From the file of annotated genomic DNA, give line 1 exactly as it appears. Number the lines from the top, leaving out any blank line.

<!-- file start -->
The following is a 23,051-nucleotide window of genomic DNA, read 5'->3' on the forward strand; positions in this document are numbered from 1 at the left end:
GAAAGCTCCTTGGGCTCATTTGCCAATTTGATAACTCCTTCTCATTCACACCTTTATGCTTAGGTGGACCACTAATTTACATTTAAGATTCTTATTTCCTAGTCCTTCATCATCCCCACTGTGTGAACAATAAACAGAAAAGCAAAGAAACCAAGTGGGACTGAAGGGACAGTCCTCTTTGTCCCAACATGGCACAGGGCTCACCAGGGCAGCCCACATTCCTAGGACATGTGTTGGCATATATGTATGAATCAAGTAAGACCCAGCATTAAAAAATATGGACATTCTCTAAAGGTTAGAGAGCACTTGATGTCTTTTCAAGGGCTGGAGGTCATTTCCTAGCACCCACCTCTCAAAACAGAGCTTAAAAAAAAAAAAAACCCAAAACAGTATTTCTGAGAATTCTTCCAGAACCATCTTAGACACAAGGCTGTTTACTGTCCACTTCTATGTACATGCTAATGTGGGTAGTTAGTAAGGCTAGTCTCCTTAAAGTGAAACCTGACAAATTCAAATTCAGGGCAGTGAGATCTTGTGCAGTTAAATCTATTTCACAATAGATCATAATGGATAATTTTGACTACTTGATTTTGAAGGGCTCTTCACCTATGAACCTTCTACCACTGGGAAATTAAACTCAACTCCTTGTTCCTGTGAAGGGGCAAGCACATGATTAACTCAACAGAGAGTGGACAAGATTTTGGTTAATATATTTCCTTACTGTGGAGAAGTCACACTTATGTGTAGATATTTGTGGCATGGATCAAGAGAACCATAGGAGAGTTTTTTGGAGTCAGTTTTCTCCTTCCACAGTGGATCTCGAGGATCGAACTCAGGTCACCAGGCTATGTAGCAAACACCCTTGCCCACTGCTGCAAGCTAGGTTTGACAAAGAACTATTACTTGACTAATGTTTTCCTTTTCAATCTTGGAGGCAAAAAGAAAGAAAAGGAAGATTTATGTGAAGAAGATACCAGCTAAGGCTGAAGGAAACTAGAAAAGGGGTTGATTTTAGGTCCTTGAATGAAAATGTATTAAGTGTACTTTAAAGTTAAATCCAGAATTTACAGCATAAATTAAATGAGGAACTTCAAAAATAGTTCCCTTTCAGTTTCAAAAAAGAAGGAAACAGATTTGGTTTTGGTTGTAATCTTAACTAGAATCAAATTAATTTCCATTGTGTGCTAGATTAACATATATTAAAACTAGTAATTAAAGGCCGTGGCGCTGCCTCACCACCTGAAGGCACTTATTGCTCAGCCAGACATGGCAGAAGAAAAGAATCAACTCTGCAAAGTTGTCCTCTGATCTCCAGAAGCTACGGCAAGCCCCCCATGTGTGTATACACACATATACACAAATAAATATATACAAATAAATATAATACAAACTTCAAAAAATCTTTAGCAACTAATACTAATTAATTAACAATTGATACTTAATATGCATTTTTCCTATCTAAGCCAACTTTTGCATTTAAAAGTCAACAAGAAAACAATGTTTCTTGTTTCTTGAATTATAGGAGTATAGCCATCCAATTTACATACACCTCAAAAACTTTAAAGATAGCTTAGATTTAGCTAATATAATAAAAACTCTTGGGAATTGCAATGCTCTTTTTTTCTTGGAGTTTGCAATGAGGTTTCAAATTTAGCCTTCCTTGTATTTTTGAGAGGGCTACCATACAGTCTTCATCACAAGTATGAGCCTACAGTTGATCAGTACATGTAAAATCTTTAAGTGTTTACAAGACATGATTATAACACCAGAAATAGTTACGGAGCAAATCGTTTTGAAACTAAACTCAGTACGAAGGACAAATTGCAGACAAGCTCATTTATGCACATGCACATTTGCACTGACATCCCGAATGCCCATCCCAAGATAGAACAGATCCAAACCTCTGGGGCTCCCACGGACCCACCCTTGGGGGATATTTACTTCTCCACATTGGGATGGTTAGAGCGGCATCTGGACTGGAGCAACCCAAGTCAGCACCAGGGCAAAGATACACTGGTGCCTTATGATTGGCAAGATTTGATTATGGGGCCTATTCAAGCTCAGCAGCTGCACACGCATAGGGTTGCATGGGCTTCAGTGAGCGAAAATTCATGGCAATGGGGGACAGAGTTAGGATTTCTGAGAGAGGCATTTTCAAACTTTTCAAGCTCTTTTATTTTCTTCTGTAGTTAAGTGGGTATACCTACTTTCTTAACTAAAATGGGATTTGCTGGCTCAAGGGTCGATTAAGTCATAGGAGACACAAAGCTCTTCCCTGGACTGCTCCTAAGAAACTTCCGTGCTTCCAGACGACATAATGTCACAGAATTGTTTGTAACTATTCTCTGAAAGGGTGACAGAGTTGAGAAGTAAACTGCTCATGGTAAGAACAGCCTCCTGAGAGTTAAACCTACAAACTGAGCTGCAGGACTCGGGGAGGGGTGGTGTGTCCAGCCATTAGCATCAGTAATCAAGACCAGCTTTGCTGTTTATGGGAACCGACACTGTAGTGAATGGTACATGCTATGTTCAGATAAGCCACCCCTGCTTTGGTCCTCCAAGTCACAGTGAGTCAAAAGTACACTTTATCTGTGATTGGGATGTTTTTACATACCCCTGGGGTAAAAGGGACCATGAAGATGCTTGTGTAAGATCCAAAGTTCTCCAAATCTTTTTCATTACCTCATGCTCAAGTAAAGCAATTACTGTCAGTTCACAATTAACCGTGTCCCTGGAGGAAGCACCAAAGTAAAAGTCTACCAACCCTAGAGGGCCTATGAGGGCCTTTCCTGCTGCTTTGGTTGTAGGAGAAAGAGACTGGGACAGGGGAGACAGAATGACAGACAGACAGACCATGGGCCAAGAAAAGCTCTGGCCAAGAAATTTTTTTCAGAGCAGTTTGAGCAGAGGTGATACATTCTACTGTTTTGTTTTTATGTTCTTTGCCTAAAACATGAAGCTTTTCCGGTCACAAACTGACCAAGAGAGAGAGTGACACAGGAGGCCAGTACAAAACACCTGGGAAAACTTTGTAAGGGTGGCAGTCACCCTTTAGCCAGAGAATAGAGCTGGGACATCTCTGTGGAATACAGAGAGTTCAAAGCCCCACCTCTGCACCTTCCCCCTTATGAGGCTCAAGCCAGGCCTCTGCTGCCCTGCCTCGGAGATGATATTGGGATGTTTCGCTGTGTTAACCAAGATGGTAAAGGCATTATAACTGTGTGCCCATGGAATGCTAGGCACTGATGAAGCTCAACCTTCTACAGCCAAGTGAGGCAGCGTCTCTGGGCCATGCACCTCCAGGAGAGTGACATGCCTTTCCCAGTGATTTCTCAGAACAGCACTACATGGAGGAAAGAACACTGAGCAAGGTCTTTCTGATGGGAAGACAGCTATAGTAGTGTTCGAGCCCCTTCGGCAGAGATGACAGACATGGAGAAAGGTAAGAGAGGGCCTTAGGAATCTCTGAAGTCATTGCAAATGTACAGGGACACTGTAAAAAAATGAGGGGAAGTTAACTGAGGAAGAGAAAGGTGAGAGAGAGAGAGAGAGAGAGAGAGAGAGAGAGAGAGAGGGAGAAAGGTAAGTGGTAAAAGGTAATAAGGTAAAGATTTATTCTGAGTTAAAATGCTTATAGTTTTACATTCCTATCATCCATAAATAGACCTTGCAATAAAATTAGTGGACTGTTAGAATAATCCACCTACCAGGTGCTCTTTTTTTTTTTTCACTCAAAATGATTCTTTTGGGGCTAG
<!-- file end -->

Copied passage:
The following is a 23,051-nucleotide window of genomic DNA, read 5'->3' on the forward strand; positions in this document are numbered from 1 at the left end: